Apparently the KryoFlux adapter will give you a floppy controller to USB. This means that since modern motherboards (e.g. Intel socket 1155) do not have floppy controllers, or older (e.g. Intel socket 775) have it but don't support 5.25" drives or support a single floppy, now we can actually have up to two floppy drives of any kind (PC, MAC, Amiga, Commodore, etc.).
As far as I understand with that adapter you get the needed floppy controller. Then you need an appropriate floppy cable to connect your 5.25" drive (thank God, I have kept one or two, it's nearly impossible to find one today). You will probably also have to connect the drive with a power source (mine takes the standard Molex, so no problem even for a modern power supply). Then if everything goes OK, the drive should appear as
A: in My Computer, or at least you can access it using KryoFlux's software.
As they claim, you can read and write to the drive, so not only can you backup all your old floppies, you can use them for (very small) file transfer. Unfortunately, a 5.25" PC disk is only 360 KB (single sided, double density) or at most 1.2 MB (single sided, high density) so there is not much use by today's standards. Needless to say that to access a 1.2 MB disk you need a high density 5.25" drive, while a 360KB disk can be accessed by either a high density or double density 5.25" drive.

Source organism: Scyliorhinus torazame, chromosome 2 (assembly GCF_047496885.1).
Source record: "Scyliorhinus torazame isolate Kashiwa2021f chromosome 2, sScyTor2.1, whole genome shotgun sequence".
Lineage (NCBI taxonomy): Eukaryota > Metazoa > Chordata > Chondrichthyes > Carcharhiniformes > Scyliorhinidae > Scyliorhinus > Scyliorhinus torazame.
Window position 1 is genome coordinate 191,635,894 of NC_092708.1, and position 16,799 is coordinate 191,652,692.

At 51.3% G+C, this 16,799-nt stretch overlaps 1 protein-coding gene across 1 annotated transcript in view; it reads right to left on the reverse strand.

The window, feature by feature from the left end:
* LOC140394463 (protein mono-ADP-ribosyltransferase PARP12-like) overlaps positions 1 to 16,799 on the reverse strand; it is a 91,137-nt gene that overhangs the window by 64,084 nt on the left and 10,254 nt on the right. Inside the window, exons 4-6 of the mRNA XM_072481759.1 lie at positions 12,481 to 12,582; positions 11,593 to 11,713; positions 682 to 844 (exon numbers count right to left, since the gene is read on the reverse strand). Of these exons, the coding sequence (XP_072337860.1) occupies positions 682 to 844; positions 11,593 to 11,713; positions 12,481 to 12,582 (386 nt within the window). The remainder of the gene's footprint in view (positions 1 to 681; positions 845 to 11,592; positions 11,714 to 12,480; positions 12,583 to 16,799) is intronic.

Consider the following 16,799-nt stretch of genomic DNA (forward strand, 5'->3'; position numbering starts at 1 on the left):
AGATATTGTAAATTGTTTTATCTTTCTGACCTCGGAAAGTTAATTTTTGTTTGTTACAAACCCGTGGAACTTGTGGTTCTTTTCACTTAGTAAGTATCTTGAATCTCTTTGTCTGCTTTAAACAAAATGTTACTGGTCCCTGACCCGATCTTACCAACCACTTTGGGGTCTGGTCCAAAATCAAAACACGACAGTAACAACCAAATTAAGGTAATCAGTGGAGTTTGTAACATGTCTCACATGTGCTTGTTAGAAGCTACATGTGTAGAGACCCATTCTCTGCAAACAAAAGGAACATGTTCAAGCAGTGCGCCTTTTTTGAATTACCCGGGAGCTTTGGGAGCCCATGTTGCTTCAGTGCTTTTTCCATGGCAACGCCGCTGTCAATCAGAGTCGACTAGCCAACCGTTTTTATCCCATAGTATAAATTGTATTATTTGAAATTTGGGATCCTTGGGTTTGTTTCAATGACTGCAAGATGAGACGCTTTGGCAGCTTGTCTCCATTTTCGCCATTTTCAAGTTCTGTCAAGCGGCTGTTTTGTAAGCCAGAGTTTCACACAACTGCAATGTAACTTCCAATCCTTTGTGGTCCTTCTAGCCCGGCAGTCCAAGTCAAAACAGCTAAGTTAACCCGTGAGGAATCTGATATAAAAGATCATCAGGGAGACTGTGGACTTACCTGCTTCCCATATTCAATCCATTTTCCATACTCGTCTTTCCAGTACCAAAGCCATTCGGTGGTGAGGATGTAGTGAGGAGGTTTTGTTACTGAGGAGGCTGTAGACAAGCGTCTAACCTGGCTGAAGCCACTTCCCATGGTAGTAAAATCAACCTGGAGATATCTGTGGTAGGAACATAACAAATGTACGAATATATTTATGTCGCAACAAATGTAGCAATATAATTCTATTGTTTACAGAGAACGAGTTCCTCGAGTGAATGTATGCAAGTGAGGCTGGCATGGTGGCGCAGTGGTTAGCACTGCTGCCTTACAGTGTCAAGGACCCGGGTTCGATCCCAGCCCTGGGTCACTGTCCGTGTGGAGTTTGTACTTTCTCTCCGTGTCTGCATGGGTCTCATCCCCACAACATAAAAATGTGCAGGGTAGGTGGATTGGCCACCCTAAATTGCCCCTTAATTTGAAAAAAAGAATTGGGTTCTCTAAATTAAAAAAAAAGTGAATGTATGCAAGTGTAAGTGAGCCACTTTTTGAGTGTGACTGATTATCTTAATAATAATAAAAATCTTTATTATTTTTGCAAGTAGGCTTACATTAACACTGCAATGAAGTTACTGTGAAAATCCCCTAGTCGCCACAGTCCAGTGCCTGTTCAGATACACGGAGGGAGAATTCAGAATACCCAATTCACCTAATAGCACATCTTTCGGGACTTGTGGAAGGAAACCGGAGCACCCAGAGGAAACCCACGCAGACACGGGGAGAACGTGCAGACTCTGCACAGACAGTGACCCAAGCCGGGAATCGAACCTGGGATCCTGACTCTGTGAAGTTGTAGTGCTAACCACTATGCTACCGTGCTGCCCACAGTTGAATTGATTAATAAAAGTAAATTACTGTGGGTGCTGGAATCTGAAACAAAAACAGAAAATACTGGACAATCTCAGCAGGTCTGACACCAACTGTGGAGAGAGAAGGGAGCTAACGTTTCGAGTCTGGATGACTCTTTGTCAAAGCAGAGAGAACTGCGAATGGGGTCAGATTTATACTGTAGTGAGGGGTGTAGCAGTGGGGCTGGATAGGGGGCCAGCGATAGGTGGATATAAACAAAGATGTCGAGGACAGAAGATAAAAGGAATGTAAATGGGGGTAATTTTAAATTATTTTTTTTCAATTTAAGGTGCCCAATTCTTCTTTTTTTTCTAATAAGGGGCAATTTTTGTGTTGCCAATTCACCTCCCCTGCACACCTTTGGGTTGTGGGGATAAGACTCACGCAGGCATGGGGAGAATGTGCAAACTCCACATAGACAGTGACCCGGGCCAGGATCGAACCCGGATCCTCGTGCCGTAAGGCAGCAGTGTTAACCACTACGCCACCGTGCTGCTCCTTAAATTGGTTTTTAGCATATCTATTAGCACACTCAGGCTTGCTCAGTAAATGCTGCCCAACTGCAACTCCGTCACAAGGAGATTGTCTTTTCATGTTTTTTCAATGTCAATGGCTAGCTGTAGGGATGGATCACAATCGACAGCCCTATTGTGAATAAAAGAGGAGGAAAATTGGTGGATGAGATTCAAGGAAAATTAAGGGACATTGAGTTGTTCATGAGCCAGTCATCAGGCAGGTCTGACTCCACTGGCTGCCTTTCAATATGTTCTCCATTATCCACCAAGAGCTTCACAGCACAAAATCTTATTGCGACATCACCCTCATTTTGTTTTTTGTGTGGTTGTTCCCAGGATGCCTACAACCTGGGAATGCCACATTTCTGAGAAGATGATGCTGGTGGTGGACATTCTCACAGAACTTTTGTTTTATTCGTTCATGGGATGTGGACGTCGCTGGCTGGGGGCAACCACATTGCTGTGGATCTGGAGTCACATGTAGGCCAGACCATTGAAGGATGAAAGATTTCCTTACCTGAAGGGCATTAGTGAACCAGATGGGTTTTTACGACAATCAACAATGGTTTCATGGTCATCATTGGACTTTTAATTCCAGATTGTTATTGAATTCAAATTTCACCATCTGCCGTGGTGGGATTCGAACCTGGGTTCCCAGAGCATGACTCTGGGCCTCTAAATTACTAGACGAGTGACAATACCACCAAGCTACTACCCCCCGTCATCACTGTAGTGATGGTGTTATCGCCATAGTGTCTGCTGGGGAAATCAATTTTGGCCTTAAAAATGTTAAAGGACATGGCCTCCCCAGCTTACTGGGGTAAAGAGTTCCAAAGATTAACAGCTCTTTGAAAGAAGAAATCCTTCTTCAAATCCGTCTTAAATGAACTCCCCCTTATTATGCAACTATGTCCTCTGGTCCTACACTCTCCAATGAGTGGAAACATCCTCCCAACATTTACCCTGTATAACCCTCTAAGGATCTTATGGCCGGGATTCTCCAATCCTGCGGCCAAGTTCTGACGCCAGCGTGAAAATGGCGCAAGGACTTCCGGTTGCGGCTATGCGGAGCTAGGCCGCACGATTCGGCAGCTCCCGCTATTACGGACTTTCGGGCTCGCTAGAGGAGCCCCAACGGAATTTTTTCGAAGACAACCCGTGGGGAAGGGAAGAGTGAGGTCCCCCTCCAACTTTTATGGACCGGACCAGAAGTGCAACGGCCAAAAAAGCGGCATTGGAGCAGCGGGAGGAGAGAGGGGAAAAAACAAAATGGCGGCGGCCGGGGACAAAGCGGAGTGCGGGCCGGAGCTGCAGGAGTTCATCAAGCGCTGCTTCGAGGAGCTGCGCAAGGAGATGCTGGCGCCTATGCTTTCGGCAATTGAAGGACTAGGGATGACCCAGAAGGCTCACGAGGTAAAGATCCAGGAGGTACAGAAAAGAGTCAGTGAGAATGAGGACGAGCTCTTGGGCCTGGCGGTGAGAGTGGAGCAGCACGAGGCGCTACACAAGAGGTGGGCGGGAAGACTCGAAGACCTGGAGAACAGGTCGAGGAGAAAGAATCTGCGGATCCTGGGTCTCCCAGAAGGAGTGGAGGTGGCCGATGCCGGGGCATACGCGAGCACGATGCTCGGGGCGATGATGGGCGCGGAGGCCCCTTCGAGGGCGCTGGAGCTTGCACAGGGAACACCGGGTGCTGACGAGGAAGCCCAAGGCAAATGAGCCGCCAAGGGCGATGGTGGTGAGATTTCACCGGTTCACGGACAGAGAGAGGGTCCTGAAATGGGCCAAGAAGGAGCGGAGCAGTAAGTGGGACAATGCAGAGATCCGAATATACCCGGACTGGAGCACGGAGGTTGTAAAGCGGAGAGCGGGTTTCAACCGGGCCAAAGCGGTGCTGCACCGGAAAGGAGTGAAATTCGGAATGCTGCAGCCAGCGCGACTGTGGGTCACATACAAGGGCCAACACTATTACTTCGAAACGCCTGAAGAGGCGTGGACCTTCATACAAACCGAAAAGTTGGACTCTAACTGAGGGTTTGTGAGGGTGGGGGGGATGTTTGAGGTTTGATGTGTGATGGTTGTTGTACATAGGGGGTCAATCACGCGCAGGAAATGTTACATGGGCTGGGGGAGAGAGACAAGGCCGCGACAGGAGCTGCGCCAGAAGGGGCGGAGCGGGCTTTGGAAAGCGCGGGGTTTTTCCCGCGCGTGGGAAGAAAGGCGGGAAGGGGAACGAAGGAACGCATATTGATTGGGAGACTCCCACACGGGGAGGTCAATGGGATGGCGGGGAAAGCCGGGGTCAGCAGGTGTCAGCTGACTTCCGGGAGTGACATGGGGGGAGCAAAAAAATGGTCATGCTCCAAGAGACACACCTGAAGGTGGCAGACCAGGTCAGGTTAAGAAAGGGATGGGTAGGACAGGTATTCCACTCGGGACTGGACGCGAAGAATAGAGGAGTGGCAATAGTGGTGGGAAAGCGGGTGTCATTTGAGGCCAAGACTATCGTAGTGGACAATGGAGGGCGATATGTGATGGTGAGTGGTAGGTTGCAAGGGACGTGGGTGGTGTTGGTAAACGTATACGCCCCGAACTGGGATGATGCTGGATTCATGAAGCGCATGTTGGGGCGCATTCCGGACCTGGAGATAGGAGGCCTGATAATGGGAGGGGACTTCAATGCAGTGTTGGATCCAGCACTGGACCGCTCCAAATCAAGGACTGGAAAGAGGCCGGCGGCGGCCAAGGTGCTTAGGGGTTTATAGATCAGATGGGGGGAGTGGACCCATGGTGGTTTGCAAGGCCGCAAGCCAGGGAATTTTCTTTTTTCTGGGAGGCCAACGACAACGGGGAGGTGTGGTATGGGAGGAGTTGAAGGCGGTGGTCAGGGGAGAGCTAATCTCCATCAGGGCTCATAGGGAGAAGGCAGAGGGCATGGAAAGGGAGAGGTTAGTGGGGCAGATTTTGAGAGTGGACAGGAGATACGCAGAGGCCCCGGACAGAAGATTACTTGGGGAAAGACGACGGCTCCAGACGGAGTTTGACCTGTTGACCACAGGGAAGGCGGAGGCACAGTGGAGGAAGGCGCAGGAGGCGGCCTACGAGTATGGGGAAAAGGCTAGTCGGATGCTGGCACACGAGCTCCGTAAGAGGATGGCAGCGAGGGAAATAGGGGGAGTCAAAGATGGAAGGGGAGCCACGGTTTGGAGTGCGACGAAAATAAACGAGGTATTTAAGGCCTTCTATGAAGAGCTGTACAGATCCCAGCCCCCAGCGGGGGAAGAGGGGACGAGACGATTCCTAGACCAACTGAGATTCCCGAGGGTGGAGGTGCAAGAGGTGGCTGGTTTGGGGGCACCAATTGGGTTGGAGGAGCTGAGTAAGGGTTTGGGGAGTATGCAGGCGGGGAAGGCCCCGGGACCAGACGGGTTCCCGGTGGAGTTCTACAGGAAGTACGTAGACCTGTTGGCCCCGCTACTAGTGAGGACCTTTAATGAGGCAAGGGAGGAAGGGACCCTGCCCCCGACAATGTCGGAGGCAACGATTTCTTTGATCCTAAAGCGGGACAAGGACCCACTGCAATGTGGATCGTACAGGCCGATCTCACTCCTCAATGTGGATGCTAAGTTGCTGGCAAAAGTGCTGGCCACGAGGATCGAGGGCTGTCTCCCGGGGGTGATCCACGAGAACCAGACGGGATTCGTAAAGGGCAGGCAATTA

So I would look no further, I would go for the Kryoflux solution if I had too many floppies to read. Another solution is to use an older computer that can accept the old drive without any adapters. Backup all your disks to another medium (CD or USB, etc.) and then you shouldn't need the drive anymore, since the disk capacity is TOO small by today's standards and it is useless to use these disks for saving data.
Since we are talking about a 5.25" drive, most data (and games, programs, etc.) in it must probably be from MS-DOS era, so you can use them in DOSBox emulator. It works perfectly even in 64-bit Windows! There is even a way to install Windows 95 in a virtual disk if it happens to have any old Windows game you want to play in 64-bit Windows. Of course the game must play in Windows 95; if you need newer Windows version try Compatibility Mode on your host Windows system or use a better virtual PC application such as VMWare.